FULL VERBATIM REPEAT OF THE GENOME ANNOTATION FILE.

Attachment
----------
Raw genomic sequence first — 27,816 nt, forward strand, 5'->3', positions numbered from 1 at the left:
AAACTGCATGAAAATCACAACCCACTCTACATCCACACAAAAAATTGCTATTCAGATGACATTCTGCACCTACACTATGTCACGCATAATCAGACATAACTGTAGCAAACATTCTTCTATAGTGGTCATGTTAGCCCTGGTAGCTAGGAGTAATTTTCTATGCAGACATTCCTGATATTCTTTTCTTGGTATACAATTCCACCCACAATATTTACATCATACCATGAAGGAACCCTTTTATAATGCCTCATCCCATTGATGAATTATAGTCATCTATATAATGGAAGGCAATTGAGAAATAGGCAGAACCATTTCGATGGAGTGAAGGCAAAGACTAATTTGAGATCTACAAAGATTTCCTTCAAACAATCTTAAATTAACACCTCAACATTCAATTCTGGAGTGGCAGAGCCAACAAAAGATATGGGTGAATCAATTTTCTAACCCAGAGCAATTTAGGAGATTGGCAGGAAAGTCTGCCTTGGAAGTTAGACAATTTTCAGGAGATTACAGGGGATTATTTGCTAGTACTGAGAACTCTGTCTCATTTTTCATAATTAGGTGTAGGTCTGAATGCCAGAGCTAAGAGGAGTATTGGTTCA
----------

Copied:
Raw genomic sequence first — 27,816 nt, forward strand, 5'->3', positions numbered from 1 at the left:
AAACTGCATGAAAATCACAACCCACTCTACATCCACACAAAAAATTGCTATTCAGATGACATTCTGCACCTACACTATGTCACGCATAATCAGACATAACTGTAGCAAACATTCTTCTATAGTGGTCATGTTAGCCCTGGTAGCTAGGAGTAATTTTCTATGCAGACATTCCTGATATTCTTTTCTTGGTATACAATTCCACCCACAATATTTACATCATACCATGAAGGAACCCTTTTATAATGCCTCATCCCATTGATGAATTATAGTCATCTATATAATGGAAGGCAATTGAGAAATAGGCAGAACCATTTCGATGGAGTGAAGGCAAAGACTAATTTGAGATCTACAAAGATTTCCTTCAAACAATCTTAAATTAACACCTCAACATTCAATTCTGGAGTGGCAGAGCCAACAAAAGATATGGGTGAATCAATTTTCTAACCCAGAGCAATTTAGGAGATTGGCAGGAAAGTCTGCCTTGGAAGTTAGACAATTTTCAGGAGATTACAGGGGATTATTTGCTAGTACTGAGAACTCTGTCTCATTTTTCATAATTAGGTGTAGGTCTGAATGCCAGAGCTAAGAGGAGTATTGGTTCA